• Fatigue -- We often experience more pain when our body is stressed from lack of sleep.
  • Memory -- How we have experienced pain in the past can influence neural responses (memory comes from the limbic system).

Physicians and neuroscientists generally classify pain in the following ways:


Understanding the Healing Stages of Wounds

There are many types of wounds that require different wound care products for proper recovery from an ulcer or laceration, but most go through similar healing stages. The duration of each healing stage may vary according to factors such as tissue health, management methods and efficiency of the body’s immune system, but the medical community agrees that there are three main phases. Learn more about these healing stages to be better acquainted with the progress of your wound healing plan.

Inflammation

The first phase of healing is inflammation, the body’s natural response to trauma. After the wound has been inflicted, homeostasis begins – the blood vessels constrict and seal themselves off as the platelets create substances that form a clot and halt bleeding. Once homeostasis is achieved the blood vessels dilate, letting nutrients, white blood cells, antibodies, enzymes and other beneficial elements into the affected area to promote good wound healing and stave off infection. This is when someone would begin to experience the physical effects of inflammation – swelling, pain, heat and redness, according to the Australian Wound Management Association.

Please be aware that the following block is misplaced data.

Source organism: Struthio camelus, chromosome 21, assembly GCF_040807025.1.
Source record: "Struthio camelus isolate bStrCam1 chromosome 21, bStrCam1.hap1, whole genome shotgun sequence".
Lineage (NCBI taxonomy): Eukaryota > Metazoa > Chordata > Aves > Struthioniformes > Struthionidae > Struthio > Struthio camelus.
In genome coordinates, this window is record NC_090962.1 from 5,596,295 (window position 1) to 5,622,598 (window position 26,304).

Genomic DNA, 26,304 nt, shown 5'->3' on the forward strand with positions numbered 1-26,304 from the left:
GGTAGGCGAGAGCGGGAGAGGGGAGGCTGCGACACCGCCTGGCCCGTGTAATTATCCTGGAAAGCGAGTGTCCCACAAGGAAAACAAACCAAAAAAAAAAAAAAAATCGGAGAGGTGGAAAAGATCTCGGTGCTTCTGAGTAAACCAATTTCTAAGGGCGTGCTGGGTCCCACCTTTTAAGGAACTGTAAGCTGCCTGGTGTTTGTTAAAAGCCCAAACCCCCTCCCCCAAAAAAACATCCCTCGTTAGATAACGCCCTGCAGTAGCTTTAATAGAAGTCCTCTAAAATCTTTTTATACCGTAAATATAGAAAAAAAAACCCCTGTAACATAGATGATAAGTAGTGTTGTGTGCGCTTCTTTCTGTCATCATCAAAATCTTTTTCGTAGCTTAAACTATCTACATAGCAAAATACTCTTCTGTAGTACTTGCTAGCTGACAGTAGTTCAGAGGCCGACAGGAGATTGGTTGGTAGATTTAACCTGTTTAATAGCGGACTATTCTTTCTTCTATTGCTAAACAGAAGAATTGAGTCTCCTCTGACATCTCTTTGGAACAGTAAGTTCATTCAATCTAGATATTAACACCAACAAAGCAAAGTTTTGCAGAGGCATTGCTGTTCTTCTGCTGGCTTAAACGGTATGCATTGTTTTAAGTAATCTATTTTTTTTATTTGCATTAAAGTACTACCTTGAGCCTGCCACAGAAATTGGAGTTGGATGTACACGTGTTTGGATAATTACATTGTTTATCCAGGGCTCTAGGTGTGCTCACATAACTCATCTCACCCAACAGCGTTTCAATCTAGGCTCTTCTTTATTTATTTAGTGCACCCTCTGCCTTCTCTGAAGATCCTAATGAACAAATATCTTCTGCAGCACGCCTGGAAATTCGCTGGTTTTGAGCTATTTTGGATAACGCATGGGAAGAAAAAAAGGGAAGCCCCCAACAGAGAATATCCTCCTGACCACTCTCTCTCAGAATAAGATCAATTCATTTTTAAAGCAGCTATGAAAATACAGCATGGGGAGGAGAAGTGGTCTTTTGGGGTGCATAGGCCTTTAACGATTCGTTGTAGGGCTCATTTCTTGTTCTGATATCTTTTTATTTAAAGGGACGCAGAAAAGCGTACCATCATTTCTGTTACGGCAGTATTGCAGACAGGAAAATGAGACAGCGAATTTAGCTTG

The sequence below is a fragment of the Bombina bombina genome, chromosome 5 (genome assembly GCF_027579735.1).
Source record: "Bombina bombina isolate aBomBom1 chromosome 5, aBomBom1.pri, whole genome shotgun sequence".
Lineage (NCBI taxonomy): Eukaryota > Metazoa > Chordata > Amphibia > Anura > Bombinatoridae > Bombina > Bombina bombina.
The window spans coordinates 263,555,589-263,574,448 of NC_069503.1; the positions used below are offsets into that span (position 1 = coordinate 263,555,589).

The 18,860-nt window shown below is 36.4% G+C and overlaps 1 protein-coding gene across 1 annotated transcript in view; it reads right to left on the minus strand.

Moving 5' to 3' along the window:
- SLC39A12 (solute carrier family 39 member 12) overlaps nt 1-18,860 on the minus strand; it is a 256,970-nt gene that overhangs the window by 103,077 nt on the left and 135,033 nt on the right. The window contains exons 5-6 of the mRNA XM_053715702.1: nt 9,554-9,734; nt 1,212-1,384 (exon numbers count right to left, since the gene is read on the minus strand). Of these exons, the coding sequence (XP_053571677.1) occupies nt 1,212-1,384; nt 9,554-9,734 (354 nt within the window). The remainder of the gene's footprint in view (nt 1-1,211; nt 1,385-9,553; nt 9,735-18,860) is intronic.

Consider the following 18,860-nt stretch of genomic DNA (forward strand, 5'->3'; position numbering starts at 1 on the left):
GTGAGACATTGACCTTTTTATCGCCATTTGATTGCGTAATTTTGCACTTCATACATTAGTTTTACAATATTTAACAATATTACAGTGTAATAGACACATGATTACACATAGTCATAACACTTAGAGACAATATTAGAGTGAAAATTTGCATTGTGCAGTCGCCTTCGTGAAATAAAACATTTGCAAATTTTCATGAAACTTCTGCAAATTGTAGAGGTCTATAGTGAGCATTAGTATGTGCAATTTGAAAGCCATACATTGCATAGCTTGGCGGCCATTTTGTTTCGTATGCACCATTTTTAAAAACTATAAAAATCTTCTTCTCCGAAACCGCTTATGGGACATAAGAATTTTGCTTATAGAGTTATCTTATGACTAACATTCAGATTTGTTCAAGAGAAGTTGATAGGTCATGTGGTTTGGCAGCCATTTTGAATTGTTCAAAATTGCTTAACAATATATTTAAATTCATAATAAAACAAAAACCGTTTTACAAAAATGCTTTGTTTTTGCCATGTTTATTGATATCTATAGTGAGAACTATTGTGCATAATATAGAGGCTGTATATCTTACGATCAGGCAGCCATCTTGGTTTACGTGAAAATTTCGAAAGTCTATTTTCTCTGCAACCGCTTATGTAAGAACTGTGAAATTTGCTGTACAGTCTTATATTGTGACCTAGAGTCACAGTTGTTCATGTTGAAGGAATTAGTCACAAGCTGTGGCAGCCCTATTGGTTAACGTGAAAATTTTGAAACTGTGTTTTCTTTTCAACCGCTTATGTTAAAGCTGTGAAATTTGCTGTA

Proliferation

In the second wound healing stage, proliferation, the wound begins to be rebuilt with new, healthy granulation tissue. For the granulation tissue to be formed, the blood vessels must receive a sufficient supply of nutrients and oxygen. This new tissue is made up of a mixture of extracellular matrix and collagen, which allows for the development of a new network of blood vessels to replace the damaged ones (a process called angiogenesis), according to the AWMA. The color of the granulation tissue is an indicator of the health of the wound. For example, a reddish or pinkish color generally means that it is healthy, while a darker tissue is often an indicator of infection or inadequate delivery of blood to the wound bed.

In addition to developing granulation tissues, the body transforms damaged mesenchymal cells into fibroblasts, which serve as bridges that help cells move around the affected area. If your wound is healthy, these fibroblasts begin to appear within three days of the wound and will secrete liquids and collagen. This secretion helps to strengthen the wound site. During proliferation, the wound continues to grow stronger as the fibroblasts continually reorganize aiding in the development of new tissue and accelerate the healing process.

Maturation

Maturation, also known as remodeling, is the last stage of the wound healing process. It occurs after the wound has closed up and can take as long as two years. During this phase, the dermal tissues are overhauled to enhance their tensile strength and non-functional fibroblasts are replaced by functional ones. Cellular activity declines with time and the number of blood vessels in the affected area decreases and recede.